Trad. WC Range in meas.'s 13.7 24.3 11.0 13.6

Table 2. Worst-case results using a traditional approach in SPAYN.

 

Figure 4 to Figure 7 show plots of the measured histograms of the measured device characteristics in use here. The simulated worst-case limits for the PCA-based technique (PCA high and PCA low) and the more traditional approach (Trad. high and Trad. low) also indicated.

 

Figure 4. Histogram of measured NMOS linear
region current with worst-case limits shown.

 

 

Figure 5. Histogram of measured NMOS linear
region transconductance with worst-case limits.

 

 

Figure 6. Histogram of measured NMOS saturation
region current with worst-case limits.

 

 

Figure 7. Histogram of NMOS saturation region
output conductance with worst-case limits shown.

 

 

 

A Worst-Case Analysis Example Using a CMOS Inverter

Traditional worst-case analysis methods are also dangerous when it is assumed that a single pair of worst-case parameter sets will be suitable for all circuit design applications. This situation can be avoided by using SPAYN. Circuit simulators can be linked directly to SPAYN so that the effects of model parameter variations on any circuit performance can be examined. If the process corner models, generated by SPAYN, are used then the circuit designer should get very good predictions of statistical circuit performance spreads no matter what the circuit under analysis is. The dangers of using a single pair of model parameter sets to predict circuit performance variations are shown in Figure 8 and Figure 9. These figures show plots of predicted CMOS inverter transfer characteristics and supply current characteristics. The simulations were performed with the 8 process corner models which were derived from a SPAYN PCA applied to the combined NMOS and PMOS parameter sets. The simulated inverter transfer characteristics appear in Figure 8, and model sets 1 (xxxx) and 8 (oooo) were seen to predict the worst-case limits for the inverter trigger voltage. Assume that these models were chosen to be the worst-case parameter sets for this circuit. Figure 9 shows the process corner predictions for the supply current characteristics for the same inverter circuit. It can be seen that model sets 1 and 8 would predict totally unacceptable limits for this circuit characteristic. The real limits for this circuit performance are far wider than those predicted with model sets 1 and 8. This can be seen in Figure 9 where simulations with the process corner models are plotted. In situations where worst-case predictions for a critical circuit or subcircuit are required it is recommended that SPAYN is used to simulate the circuit using all process corner models. Worst-case models are sometimes derived on the basis of current drive or device speed. Worst-case models found in this way will often be unsuitable, for example, in circuit applications where device transconductance or output conductance considerations are important.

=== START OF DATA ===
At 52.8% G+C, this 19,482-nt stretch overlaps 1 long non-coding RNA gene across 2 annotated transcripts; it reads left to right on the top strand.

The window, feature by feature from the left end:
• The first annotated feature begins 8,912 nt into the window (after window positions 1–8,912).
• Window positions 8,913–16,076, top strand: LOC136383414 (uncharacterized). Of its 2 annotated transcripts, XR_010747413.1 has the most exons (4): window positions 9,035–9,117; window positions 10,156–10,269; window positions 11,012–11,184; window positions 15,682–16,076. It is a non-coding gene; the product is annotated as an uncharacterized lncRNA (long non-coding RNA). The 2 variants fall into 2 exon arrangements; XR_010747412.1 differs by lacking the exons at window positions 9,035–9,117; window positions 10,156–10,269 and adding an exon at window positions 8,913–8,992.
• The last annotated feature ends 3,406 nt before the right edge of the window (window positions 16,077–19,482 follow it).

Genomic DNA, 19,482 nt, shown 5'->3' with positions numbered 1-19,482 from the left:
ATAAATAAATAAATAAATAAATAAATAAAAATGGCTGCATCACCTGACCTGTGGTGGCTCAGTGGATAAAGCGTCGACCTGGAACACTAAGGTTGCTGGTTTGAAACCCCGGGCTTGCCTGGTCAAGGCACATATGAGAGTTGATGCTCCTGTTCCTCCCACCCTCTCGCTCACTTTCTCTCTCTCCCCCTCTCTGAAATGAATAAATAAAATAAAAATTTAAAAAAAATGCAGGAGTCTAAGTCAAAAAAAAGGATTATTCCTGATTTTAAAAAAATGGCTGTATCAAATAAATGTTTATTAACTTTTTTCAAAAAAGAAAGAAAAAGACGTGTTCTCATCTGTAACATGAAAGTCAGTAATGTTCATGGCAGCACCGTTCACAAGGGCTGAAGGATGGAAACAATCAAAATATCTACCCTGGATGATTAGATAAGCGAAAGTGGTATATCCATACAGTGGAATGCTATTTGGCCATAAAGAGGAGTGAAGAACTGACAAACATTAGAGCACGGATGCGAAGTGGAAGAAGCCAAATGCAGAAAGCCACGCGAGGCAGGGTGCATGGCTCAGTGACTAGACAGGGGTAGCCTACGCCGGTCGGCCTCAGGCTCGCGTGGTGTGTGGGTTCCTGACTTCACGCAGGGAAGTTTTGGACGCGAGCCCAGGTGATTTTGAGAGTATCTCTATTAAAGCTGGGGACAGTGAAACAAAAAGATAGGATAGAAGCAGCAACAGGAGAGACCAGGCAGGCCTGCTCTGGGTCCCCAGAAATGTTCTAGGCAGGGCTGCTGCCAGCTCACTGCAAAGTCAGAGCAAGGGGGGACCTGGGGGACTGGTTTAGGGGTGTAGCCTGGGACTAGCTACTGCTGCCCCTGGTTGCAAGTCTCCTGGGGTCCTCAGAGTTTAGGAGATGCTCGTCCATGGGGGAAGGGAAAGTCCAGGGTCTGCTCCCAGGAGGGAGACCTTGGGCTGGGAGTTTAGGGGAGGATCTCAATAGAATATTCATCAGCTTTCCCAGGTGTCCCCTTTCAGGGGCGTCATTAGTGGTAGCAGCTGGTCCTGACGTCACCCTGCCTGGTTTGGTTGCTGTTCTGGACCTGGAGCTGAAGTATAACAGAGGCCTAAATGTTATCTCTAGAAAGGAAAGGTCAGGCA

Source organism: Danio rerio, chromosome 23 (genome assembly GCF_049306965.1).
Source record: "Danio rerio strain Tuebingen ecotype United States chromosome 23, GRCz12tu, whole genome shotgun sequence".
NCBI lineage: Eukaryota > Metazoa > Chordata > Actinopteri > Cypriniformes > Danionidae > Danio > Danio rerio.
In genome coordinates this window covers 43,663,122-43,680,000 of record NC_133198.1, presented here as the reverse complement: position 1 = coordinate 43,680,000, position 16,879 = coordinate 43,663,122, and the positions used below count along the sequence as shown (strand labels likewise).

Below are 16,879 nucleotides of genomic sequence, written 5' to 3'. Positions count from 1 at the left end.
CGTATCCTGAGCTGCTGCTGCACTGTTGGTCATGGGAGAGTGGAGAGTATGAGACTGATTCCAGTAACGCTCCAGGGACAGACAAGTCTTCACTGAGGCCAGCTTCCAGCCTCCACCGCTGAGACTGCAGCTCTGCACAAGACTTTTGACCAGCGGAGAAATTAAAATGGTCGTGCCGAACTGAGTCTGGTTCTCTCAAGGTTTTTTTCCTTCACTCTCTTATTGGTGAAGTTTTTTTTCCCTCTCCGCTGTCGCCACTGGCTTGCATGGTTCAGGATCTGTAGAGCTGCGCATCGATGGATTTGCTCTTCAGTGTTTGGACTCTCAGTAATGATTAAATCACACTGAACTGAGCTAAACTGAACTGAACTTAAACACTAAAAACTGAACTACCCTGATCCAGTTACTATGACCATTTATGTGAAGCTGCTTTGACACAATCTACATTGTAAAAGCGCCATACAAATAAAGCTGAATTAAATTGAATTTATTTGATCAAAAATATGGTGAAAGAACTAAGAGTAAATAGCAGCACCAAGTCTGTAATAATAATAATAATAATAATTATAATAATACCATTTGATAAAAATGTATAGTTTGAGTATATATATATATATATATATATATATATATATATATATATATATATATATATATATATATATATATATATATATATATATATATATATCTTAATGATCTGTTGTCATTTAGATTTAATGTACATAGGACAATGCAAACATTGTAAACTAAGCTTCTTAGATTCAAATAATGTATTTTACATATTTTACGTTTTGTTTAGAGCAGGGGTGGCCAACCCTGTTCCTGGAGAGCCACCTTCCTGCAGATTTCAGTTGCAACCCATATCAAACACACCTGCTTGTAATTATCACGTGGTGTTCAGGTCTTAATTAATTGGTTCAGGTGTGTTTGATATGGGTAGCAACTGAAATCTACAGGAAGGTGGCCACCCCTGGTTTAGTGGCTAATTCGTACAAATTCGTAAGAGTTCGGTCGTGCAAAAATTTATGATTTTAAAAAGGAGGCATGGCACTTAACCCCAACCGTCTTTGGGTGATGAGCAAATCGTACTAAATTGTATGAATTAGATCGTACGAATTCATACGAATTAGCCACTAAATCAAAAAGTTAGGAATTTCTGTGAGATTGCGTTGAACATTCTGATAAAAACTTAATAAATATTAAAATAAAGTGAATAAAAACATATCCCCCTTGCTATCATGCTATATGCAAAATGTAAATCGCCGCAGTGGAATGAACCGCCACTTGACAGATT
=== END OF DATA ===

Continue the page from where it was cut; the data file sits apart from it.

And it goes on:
Figure 8. Simulated CMOS inverter transfer characteristics
using all SPAYN process corner models.

 

Figure 9. Simulated CMOS inverter supply current
characteristics using all process corner models.

 

 

Conclusions

This article compared a traditional worst-case approach to one of the methodologies which is available in SPAYN. BSIM3 parameter sets for NMOS and PMOS devices, measured on many wafer die, were used to predict the statistical spreads in certain device characteristics. A traditional worst-case approach and a PCA-based approach using SPAYN were used to predict the required worst-case limits. Comparisons between measured results and the predicted worst-case limits were used to demonstrate the superiority of the PCA approach. In addition, the dangers of assuming that worst-case models which were derived on the basis of a certain circuit or device performance are suitable for all other circuit applications were pointed out. Worst-case analyses utilizing the process corner models identified by SPAYN will help circuit designers to predict accurate worst-case limits for any circuit design application. Worst-case circuit analyses using SPAYN will account correctly for parameter correlations, parameter variations, and the differences between the circuit performances under analysis.